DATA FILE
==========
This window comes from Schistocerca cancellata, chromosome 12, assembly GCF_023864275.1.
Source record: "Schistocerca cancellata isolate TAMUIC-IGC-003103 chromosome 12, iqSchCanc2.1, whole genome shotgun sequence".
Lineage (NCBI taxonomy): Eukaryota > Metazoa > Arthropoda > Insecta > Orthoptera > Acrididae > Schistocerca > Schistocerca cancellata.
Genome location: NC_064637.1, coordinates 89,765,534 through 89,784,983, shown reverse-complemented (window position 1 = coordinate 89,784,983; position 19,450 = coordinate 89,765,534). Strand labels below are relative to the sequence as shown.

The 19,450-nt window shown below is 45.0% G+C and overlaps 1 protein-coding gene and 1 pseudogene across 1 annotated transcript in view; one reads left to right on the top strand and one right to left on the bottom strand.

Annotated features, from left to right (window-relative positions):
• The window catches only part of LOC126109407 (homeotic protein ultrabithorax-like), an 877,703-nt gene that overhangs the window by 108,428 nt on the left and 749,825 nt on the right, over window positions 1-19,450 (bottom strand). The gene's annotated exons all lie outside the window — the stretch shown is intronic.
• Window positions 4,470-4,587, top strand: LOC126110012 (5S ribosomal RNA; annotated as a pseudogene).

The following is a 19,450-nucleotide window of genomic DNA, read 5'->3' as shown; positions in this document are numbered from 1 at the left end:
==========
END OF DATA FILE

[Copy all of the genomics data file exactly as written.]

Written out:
This window comes from Schistocerca cancellata, chromosome 12, assembly GCF_023864275.1.
Source record: "Schistocerca cancellata isolate TAMUIC-IGC-003103 chromosome 12, iqSchCanc2.1, whole genome shotgun sequence".
Lineage (NCBI taxonomy): Eukaryota > Metazoa > Arthropoda > Insecta > Orthoptera > Acrididae > Schistocerca > Schistocerca cancellata.
Genome location: NC_064637.1, coordinates 89,765,534 through 89,784,983, shown reverse-complemented (window position 1 = coordinate 89,784,983; position 19,450 = coordinate 89,765,534). Strand labels below are relative to the sequence as shown.

The 19,450-nt window shown below is 45.0% G+C and overlaps 1 protein-coding gene and 1 pseudogene across 1 annotated transcript in view; one reads left to right on the top strand and one right to left on the bottom strand.

Annotated features, from left to right (window-relative positions):
• The window catches only part of LOC126109407 (homeotic protein ultrabithorax-like), an 877,703-nt gene that overhangs the window by 108,428 nt on the left and 749,825 nt on the right, over window positions 1-19,450 (bottom strand). The gene's annotated exons all lie outside the window — the stretch shown is intronic.
• Window positions 4,470-4,587, top strand: LOC126110012 (5S ribosomal RNA; annotated as a pseudogene).

The following is a 19,450-nucleotide window of genomic DNA, read 5'->3' as shown; positions in this document are numbered from 1 at the left end: